Beware the terrorist autopsy

We’re so focused on the individual that we miss the bigger picture of the new threat Emwazi represents.

British newspapers front-page headlines and stories on the identification of the masked ISIL fighter dubbed 'Jihadi John' [AFP]

Despite his likely location being in the margins of Upper Mesopotamia, it would appear that Mohammed Emwazi, also known as “Jihadi John”, is everywhere. His face is plastered across newspapers and the internet while television shows debate what “triggered” his radicalisation.

A Google search reveals 5.4 million hits for him, articles have trawled through his life with pictures of him at school (where apparently he was bullied and called “little Mo”), audio transcripts of his thoughts on global events such as 9/11 and even debates as to whether or not to give him “the publicity they crave”.

This form of analysis – a type of “living autopsy” – demystifies the fear that people saw in the faceless killer that Emwazi was previously. However the danger is that we become so focused on the individual and his story that we miss the bigger picture of what kind of new threat Emwazi represents.

We become obsessed with the man and not the method.

Media outlets identify ‘Jihadi John’

Emwazi is symptomatic of the globalisation of political violence and there needs to be a better framing and means of analysing this new type of threat.

‘Generation U’

The author Robin Wright in her analysis of the Arab Spring, described the phenomenon of “Generation U” – young Muslims under age 30 who were unfulfilled, unincluded, underemployed or underutilised, and underestimated. These are a tech savvy demographic (interestingly engineers and scientists account for over 55 percent of Islamic extremists) who explore new spaces to conduct their politics. These spaces are bespoke and largely uncontrolled – hence the surprise when individuals in the West affiliate themselves with groups like ISIL.

Oliver Roy’s magisterial text “Globalised Islam” described the deterritorialisation of Islam and how “there is a stress on the self, a quest for personal realisation and an individual reconstruction of attitudes towards religion. Faith is more important than dogma”. The rise of the individual is encapsulated in Emwazi, now described as the “world’s most wanted man” solely on the basis of a horrific series of murders. What other murderer can elicit responses from the most powerful global leaders on the planet and is able to capture the global media in such an effective and low cost manner?

When individuals wield such an inordinate amount of influence the question should be less why but more how? American Professor Phillip Bobbit sees the fight against ISIL as a test of a new world order: “A new international order whose stability is being tested in its youth.” Intelligence agencies and the state system that rely on rules, respect to sovereignty and territory, are bypassed by those who reject their legitimacy to the point of declaring the existence of their own state.

The military campaign has identified an enemy and a battlespace and is bombing away - but the far harder question remains what to do about the threat within and what to do about those would be ISIL fighters who've yet to travel and whose involvement is solely in the virtual environment.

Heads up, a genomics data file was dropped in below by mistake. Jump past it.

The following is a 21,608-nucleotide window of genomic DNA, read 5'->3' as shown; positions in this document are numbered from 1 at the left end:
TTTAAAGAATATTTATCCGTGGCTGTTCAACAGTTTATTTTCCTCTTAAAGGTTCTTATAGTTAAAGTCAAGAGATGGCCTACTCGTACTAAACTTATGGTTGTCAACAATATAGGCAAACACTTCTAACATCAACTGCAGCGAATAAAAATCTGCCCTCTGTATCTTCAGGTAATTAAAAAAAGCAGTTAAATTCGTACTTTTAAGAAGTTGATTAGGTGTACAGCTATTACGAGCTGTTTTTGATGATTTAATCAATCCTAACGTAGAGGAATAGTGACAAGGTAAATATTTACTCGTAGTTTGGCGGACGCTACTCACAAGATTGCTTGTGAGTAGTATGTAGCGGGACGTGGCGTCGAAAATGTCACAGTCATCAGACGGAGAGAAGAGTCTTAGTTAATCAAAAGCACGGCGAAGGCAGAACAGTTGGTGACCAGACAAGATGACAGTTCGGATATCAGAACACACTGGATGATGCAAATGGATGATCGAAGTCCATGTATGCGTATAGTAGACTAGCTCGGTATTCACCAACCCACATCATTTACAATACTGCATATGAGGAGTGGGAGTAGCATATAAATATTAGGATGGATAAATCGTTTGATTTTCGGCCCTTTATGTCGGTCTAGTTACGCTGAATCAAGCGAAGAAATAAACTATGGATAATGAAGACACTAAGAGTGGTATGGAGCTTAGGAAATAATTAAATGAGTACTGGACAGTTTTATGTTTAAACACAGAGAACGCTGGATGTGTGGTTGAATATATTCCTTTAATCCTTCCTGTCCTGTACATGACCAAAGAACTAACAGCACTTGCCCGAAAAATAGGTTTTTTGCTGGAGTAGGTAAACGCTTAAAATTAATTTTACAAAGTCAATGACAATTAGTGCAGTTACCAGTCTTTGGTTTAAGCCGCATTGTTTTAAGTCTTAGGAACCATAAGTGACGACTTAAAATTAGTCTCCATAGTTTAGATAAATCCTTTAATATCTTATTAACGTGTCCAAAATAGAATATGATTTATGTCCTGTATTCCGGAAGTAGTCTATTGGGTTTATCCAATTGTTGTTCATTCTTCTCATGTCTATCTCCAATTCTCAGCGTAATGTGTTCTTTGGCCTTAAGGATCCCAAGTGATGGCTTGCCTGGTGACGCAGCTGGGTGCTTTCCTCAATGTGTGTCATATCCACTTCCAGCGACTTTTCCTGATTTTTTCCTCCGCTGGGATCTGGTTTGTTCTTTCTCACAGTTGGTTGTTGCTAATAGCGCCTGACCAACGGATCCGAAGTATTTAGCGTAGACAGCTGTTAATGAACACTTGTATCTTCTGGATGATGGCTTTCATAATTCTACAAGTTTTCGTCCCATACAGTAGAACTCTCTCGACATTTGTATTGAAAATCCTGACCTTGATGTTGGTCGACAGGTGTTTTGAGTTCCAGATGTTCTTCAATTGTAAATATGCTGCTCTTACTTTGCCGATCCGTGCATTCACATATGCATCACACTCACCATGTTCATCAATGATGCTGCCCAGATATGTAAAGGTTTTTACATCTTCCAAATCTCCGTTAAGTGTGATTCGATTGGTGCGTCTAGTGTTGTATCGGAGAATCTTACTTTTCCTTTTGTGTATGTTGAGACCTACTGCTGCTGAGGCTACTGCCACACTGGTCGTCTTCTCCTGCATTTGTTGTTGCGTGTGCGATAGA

‘Mentality revolutions’

Moises Naim in his book “The End of Power” wrote about the “mobility and mentality revolutions” empowering the “disruptors” to traditional networks of power and changing expectations and standards. In 1990, 0.2 percent of the world had a mobile phone – by 2012 that figure was at 87 percent and rising. Naim wrote how technology helped put “individuals in an unprecedented position” to “bypass political institutions developed over decades”.

Shiraz Maher, of the International Centre for the Study of Radicalisation at King’s College London describes Syria as “the most socially mediated conflict in history” where you can have direct contact with a fighter to discuss logistics of getting to Syria as well as the emotional rationalisation such as the personalised ISIL communications on “attractive Jihadists” campaign to lure young European women to the country.

It is a lot easier for states to revert to traditional methods against such a threat. Currently there is a coalition of more than 60 countries supporting the government of Iraq against the Islamic State of Iraq and the Levant with a smaller number engaged on the Syrian side of the border.

The military campaign has identified an enemy and a battlespace and is bombing away – but the far harder question remains what to do about the threat within and what to do about those would be ISIL fighters who’ve yet to travel and whose involvement is solely in the virtual environment.

The British Security services had a “close eye” on Emwazi but he still managed to move from a non-criminal to a criminal sphere. The cost of preventative measures to secure against individuals’ radicalisation could be astronomical in terms of monitoring and interdiction. Remember that al-Qaeda spent about $500,000 to produce 9/11 and US losses and response costs were $3.3 trillion.

The challenge for governments is to adapt to the globalised nature of this threat to be more proactive not reactive. Last December, Major General Michael K Nagata, the Special Operations commander for the United States in the Middle East, admitted that when it comes to ISIL “we have not defeated the idea… We do not even understand the idea”.

Until you understand the ways and means of an idea then “Jihadi John” may be just the tip of an iceberg in this new type of conflict. 

James Denselow is a writer on Middle East politics and security issues and a research associate at the Foreign Policy Centre. 

The views expressed in this article are the author’s own and do not necessarily reflect Al Jazeera’s editorial policy.